Solid and Sustainable

Sustainable Concrete

PHOTOS COURTESY OF PERKINS+WILL

Students may be the main elements that make your campus a great place, but construction materials are what make your campus a safe place full of resilient structures for those students to inhabit. When in the planning stages of a construction project, it may appear that all materials are created equally, each offering a unique set of benefits and drawbacks. Yet, one material consistently offers durability, versatility and the promise of low maintenance for years: concrete. What has made concrete a popular choice for builders in past centuries is what continues to make it a popular material today.

We know that the building envelope is responsible for keeping out the elements, managing moisture and ensuring sturdy construction. It is what makes a building strong or weak, energy efficient or wasteful.

How have colleges and universities harnessed the power of concrete in the building envelope? Some institutions have featured it in new building projects, especially those seeking LEED certification. Others have reshaped and modernized older buildings with equal success.

When Dale Beeler, the director of project management at the University of Cincinnati (UC) thinks about components for a new project, and especially the building envelope, concrete is always high on the list. "It is a fireproof, rust-resistant material and can have a 100-year life span," he notes. "With six current LEED-certified buildings on campus, the University of Cincinnati uses concrete for both its longevity and sustainability over time."

Robert Goodwin, design director for Perkins+Will Architects, notes this diversity when discussing recent projects utilizing concrete as a key component of the building envelope. "At the SUNY campuses [Albany and Buffalo], we used it to respect, re-interpret and transform the use of precast on the exterior of existing mid-century modern buildings that form the context for the new buildings. At Einstein [Regional Hospital in Philadelphia], it was used to create a more consistent, streamlined, 'high-tech' expression than traditional stone," he explains.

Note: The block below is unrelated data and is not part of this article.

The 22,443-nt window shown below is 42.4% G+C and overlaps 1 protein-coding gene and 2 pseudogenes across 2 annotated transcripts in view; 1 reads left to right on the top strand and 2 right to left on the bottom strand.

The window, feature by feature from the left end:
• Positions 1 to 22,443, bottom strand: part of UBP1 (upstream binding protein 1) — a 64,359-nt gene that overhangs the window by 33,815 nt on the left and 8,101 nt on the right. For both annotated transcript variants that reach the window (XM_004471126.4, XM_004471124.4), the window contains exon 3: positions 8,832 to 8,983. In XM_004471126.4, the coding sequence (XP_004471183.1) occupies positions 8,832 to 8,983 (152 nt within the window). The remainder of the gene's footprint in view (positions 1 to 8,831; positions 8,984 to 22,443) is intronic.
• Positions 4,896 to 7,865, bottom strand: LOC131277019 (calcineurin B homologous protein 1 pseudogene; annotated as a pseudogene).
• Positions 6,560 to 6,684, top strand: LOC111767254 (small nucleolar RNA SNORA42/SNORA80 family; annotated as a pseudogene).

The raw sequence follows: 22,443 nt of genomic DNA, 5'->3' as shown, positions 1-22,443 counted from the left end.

Sustainable Concrete

PHOTOS COURTESY OF PERKINS+WILL

Concrete is Hard… Except on the Environment

Concrete can help to ensure that your building project will be environmentally friendly and sustainable. One of the ways in which using concrete achieves this is through its high thermal mass. This means that it is able to slow the path of heat going into and coming out of buildings (via walls, floors, etc.).

With its high thermal mass, concrete ensures that warm air stays inside a space in the wintertime, and remains outside during the sweltering summer months. It also lessens the need for air conditioners or heaters to be turned up year-round, helping your institution save on energy costs.

According to the World Business Council for Sustainable Development (www.wbcsd.org), 80 percent of a building's carbon dioxide (CO2) emissions occur not when a building is being constructed, but during its subsequent life cycle. Concrete is able to lessen the damaging impact of these emissions, as it emits less CO2 than comparable materials such as aluminum, stainless steel or glass.

"Most of our concrete is locally sourced, and it is very competitive environmentally," Beeler says when asked about LEED and other new building projects on UC's campus. The environmentally sound attributes of concrete are evident in numerous campus building projects across the country.

For colleges and universities like UC that are interested in constructing LEED-approved buildings, a concrete building envelope can give the project a head start. The ability to use regionally sourced material, along with energy optimization and the ability to find recycled concrete, are great ways to acquire points while being friendly to the environment.

Durable Protection

Sound building construction entails being able to foresee the potential problems posed to a building by an institution's location, especially in regard to weather and natural disaster occurrences. Concrete can help mitigate such threats in many ways.